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Passive Solar Heater
Here is a passive solar heater that has been in my mind rolling around for years.
It is a modification of the trombe wall. I constructed it out of pvc pipe and vinyl plastic in Philadelphia, PA.
It is pleasant on a sunny day and provides heat between 9 am and 3 pm.

I use a thermostatically controlled fan to bring the air into the top window and there is a return for the hot air heating system in the room that circulates the heat throughout the house.

There is alot to be said for carrying ideas around in your head for awhile.
They are more nearly clear when you do 'em.
I wanted to add to the direct gain through the windows.
The heater came together pretty quickly.

You can get the pvc pipe at Lowe's.

or home depot.

And the vinyl sheeting on
The stores and auctions change so search for vinyl sheets

I looked for a brick colored paint
and I wanted something that would stick to the pvc.
I used a spray can or three of 'appropriate paint'. .

I was and remain TOTALLY IMPRESSED with the tape that I used on the 54 inch wide vinyl!
I joined two full width sheets almost 20 feet long.

It was clear duct tape.

Here are some pictures after a winter and a summer

Here is the worst place and it's not bad

The tape is on both sides of the plastic
and is holding well in spite of being under tension
to increase the air space

The heater is held to the house using nylon twine.break strength 165 lbs

I have an inch and a half pipe inside the house lined up with the top of the first floor window and the pipe in the center of the heater.
The twine is strong (break strength 165 lbs) and with a few strings coming in the house, I am still able to close the window tightly.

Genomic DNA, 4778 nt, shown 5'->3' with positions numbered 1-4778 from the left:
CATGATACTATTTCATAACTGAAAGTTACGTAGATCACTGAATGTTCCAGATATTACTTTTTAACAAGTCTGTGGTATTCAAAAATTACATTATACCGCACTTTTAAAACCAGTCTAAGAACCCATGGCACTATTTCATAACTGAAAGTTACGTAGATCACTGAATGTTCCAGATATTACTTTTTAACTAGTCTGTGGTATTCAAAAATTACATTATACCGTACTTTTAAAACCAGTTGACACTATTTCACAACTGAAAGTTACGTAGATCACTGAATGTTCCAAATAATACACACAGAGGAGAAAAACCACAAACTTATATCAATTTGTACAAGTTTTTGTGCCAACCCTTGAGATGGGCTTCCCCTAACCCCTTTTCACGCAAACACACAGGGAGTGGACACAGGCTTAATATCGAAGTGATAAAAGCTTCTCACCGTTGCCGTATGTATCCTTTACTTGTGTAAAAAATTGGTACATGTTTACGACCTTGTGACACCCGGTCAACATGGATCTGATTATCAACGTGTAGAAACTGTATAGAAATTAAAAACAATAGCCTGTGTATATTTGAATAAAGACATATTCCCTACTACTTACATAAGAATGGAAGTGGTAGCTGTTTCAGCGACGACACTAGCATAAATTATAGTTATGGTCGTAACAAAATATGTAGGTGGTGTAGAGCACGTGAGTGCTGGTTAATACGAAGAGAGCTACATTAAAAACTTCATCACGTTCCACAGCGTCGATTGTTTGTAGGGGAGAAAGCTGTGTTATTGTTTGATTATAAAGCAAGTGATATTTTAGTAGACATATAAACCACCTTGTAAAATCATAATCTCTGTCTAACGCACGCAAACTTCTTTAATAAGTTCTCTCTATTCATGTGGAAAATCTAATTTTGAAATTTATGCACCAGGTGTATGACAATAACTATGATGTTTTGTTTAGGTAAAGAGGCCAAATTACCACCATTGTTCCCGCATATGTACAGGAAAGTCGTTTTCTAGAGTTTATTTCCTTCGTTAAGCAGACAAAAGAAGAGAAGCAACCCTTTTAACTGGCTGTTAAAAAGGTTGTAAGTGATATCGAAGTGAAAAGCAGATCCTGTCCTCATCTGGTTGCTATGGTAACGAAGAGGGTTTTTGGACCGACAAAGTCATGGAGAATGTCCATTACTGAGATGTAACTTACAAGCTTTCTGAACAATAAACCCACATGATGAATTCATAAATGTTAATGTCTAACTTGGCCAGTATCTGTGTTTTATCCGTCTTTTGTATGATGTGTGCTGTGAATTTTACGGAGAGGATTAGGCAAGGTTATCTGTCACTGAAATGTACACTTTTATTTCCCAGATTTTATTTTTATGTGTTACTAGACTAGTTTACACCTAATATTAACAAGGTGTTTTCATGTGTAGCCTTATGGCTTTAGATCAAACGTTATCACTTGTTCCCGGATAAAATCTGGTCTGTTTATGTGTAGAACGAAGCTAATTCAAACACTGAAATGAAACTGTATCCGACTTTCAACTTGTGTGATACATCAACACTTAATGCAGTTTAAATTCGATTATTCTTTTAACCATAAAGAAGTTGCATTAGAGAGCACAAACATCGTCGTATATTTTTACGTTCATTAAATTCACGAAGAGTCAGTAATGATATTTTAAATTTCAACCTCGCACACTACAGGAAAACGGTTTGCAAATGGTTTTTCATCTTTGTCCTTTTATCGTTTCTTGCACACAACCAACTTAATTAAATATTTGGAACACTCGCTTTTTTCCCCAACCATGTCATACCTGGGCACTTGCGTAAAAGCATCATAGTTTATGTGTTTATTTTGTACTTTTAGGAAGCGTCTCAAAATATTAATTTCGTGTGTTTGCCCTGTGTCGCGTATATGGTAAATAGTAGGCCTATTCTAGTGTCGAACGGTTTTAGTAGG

There are two deck screws in the soffit that keep the top close to the house.
The bottom is in the ground slightly and the weight holds it in place.

There have been some major storms with severe winds in Philadelphia since it went up in September of 2007. It's February of 2009 and the heater is as it appears in the year-old pictures.

The heater is a nice addition to the house (Could be 'nicer', but it is a prototype and it was very affordable.) and we have enough sunny days to enjoy it. The heat is circulated by the central heating system to all the rooms in the house through the existing duct work. The house stays at 69 to 72 degrees depending on the wind between 9:30 and 3:30 on the coldest days.

Here are some pictures from the day it went up:

OOPS!
photograph by beautifulhighways

here we go
photograph by beautifulhighways

YAY!
photograph by beautifulhighways

setting the toe in
photograph by beautifulhighways













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